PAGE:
Medically reviewed on December 12, 2017
What is hydromorphone injection?
Hydromorphone is an opioid pain medication, sometimes called a narcotic.
Hydromorphone injection is used to treat moderate to severe pain.
Hydromorphone injection may also be used for purposes not listed in this medication guide.
Hydromorphone can slow or stop your breathing, and may be habit-forming. MISUSE OF THIS MEDICINE CAN CAUSE ADDICTION, OVERDOSE, OR DEATH, especially in a child or other person using the medicine without a prescription.
Using this medicine during pregnancy may cause life-threatening withdrawal symptoms in the newborn.
Fatal side effects can occur if you use this medicine with alcohol, or with other drugs that cause drowsiness or slow your breathing.
Before taking this medicine
You should not use this medicine if you have ever had an allergic reaction to a narcotic medicine, or if you have:
severe asthma or breathing problems; or
a bowel obstruction called paralytic ileus.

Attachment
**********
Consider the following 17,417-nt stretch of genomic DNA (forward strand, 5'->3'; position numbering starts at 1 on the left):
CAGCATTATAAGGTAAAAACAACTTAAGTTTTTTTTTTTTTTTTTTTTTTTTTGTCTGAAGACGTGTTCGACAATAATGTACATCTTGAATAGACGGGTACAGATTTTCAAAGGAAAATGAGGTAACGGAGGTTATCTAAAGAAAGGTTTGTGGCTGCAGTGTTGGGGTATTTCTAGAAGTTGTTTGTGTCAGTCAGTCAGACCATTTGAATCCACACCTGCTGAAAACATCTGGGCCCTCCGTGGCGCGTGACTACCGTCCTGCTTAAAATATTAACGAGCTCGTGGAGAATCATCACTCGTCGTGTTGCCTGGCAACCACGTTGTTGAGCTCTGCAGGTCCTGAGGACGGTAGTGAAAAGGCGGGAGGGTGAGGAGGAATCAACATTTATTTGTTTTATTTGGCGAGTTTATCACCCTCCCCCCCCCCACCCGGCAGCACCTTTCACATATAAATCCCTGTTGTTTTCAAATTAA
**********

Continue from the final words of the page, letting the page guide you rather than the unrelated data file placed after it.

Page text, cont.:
Do not use hydromorphone if you have used an MAO inhibitor in the past 14 days. A dangerous drug interaction could occur. MAO inhibitors include isocarboxazid, linezolid, methylene blue injection, phenelzine, rasagiline, selegiline, tranylcypromine, and others.
You may not be able to use hydromorphone if you are NOT already being treated with a similar opioid (narcotic) pain medicine and are tolerant to it. Talk with your doctor if you are not sure you are opioid-tolerant.
To make sure hydromorphone is safe for you, tell your doctor if you have ever had:
any type of breathing problem or lung disease;
liver or kidney disease;
problems with your gallbladder, pancreas, or thyroid.
Some medicines can interact with hydromorphone and cause a serious condition called serotonin syndrome. Be sure your doctor knows if you also take stimulant medicine, herbal products, or medicine for depression, mental illness, Parkinson's disease, migraine headaches, serious infections, or prevention of nausea and vomiting. Ask your doctor before making any changes in how or when you take your medications.
If you use hydromorphone while you are pregnant, your baby could become dependent on the drug. This can cause life-threatening withdrawal symptoms in the baby after it is born. Babies born dependent on habit-forming medicine may need medical treatment for several weeks. Tell your doctor if you are pregnant or plan to become pregnant.
Hydromorphone can pass into breast milk and may cause drowsiness or breathing problems in a nursing baby. You should not breast-feed while you are using hydromorphone.
How is hydromorphone injection given?